This is hardly limited to TUAW, although it seems that other authors on the site are determined to call Input Managers “plug-ins” when they’re aimed at Safari. On the MacUser blog, Derik DeLong called Input Managers “plug-ins” as well, saying they “enhanced” browsers to “usable states,” and applauded Apple for keeping them in Leopard because they’re “such a powerful API.” (DeLong also cheered undocumented and unsupported ways to make Mail load unsupported bundles in Leopard, calling those patches “plug-ins” as well.) The developer of PlugSuit, mentioned in Warren’s TUAW article, says his program “allows Input Manager and SIMBL plug-ins under Leopard and Tiger.” This is ridiculous on its face: SIMBL is Mike Solomon’s Input Manager that handles the tricky work of being an Input Manager so that programs like PithHelmet can more directly patch applications without having to implement the overhead of the actual Input Manager code. (It was recently updated to version 0.8.2 to add Leopard compatibility.) The name is an acronym for “Smart Input Manager Bundle Loader.” These are not plug-ins.
Tuesday’s release of Safari 3.1, and yet another round of broken Input Managers, has not changed TUAW’s positioning in the slightest, as you can read for yourself:
Whenever a new browser version rolls out, the engineers responsible for plugins and enhancements turn on the espresso machines for the coming all-nighters as they rejigger their products for the latest and greatest.
One site, in a reference we can’t locate right now, even lamented that Safari “doesn’t have a plug-in architecture.” This is surely news to developers like Adobe, Real Networks, Flip4Mac, and Apple, whose code can all be found in your “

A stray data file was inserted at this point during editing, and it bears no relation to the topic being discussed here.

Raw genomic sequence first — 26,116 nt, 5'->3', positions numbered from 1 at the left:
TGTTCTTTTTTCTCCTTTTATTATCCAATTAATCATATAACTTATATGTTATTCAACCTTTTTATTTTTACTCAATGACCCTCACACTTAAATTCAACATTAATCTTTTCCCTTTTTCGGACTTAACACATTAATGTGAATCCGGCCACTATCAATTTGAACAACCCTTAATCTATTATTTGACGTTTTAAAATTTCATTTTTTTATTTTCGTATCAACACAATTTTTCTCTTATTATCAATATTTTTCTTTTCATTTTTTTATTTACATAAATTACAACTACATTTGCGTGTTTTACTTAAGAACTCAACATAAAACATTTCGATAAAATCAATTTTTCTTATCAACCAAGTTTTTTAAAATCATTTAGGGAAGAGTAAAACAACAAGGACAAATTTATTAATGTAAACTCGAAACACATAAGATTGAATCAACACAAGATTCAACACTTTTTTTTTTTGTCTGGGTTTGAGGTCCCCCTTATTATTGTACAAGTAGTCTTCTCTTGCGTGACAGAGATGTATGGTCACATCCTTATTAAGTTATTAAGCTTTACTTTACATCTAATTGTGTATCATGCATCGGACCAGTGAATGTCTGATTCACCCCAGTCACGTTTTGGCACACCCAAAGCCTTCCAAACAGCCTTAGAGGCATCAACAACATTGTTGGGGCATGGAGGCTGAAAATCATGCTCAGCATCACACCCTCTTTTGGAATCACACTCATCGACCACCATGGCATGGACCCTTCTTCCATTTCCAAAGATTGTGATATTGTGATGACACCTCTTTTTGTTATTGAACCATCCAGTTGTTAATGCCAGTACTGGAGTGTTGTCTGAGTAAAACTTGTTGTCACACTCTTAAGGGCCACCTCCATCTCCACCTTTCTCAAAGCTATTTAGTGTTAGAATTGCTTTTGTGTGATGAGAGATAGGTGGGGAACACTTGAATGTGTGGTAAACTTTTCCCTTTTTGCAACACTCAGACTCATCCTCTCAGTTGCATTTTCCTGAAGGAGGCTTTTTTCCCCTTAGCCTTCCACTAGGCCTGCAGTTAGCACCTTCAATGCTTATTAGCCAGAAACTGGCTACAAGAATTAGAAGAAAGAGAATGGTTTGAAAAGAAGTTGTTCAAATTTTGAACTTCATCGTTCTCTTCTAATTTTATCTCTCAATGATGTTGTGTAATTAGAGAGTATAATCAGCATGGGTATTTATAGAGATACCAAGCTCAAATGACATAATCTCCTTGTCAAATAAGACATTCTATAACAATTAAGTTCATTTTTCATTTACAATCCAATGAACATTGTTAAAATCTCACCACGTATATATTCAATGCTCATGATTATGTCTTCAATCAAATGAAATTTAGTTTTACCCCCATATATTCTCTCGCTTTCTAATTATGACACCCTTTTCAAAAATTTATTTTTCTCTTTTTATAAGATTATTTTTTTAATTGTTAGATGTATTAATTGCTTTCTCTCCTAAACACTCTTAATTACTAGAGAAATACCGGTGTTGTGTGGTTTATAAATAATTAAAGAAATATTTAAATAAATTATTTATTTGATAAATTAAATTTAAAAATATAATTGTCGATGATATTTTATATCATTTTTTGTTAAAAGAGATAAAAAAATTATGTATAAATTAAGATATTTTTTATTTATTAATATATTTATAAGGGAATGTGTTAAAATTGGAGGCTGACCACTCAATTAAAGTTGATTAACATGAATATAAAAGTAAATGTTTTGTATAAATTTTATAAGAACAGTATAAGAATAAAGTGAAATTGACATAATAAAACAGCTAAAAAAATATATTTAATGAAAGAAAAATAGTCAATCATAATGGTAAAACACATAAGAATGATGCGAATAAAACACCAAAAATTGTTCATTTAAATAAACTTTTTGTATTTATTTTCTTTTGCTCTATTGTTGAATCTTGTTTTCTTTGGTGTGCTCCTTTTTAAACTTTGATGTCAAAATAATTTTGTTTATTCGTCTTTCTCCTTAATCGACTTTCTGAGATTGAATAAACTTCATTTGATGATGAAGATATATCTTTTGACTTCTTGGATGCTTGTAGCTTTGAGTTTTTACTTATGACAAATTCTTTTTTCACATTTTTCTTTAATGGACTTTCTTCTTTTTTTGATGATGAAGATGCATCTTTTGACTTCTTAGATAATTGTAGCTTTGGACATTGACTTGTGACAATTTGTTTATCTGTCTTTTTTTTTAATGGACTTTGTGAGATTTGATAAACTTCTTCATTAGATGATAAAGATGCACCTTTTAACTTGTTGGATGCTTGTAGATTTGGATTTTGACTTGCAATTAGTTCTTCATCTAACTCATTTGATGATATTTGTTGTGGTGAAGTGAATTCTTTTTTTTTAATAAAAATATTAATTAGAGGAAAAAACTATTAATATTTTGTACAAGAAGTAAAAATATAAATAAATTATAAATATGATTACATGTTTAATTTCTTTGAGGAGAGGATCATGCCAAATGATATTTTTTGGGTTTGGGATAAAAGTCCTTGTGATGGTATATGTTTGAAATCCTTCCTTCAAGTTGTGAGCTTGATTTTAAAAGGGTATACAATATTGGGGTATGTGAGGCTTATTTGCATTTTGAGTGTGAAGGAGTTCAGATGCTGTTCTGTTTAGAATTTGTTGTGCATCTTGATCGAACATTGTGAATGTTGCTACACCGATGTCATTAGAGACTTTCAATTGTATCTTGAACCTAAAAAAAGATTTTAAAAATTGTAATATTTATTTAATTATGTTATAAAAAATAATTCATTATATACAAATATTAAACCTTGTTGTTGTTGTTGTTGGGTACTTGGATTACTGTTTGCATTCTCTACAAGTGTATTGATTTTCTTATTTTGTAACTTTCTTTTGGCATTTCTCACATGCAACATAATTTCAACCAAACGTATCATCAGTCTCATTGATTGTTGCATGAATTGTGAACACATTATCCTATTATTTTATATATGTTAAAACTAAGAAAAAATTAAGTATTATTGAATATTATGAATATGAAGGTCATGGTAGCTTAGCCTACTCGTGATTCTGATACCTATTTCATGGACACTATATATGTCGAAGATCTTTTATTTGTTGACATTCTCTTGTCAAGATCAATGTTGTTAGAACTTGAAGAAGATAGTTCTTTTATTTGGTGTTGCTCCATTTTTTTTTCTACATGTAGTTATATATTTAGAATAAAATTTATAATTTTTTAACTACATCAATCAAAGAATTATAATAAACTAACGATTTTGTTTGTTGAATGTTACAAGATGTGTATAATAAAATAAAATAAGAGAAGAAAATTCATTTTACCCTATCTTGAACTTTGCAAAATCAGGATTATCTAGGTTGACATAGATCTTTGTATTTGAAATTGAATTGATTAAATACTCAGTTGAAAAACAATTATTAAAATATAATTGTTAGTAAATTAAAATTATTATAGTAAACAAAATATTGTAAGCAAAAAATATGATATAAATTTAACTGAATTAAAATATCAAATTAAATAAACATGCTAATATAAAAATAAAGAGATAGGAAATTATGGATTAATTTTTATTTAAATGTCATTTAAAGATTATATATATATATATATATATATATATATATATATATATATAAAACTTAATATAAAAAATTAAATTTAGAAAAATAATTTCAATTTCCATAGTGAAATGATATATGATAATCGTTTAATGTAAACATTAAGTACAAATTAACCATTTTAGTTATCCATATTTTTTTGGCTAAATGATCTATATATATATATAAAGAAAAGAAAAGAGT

/Library/Internet Plug-Ins/” folder. Those plug-ins are for browser content, though, not browser behavior. Most applications don’t support generic plug-in architectures to let third-party modules completely customize the human interface. Firefox doesn’t come nearly as close as the hacks Input Managers can apply to Safari.
The problem is that the Mac press has decided, by unwritten fiat, to call Input Manager hacks “plug-ins” and confer an aura of legitimacy on them, while continuing to call other forms of patches “hacks” and caution you against installing them. That’s both misleading and unfair. The fact that Input Managers work through a Cocoa method does not make them better or worse than APE “haxies” that load through low-level Mach messages, or than any other way that third-party code loads without support into any application’s address space.
You can’t call the hacks you like “plug-ins” and the ones you don’t like “hacks” and simultaneously pretend you’re actually informing readers. This is not to say that you can’t choose to install whatever patches you want, as long as you’re aware of the risks in security, the dangers in updating, and the general facts behind putting someone else’s code in an application’s address space. You just shouldn’t be misled by the press into thinking one kind of hack is implicitly “better” than another kind.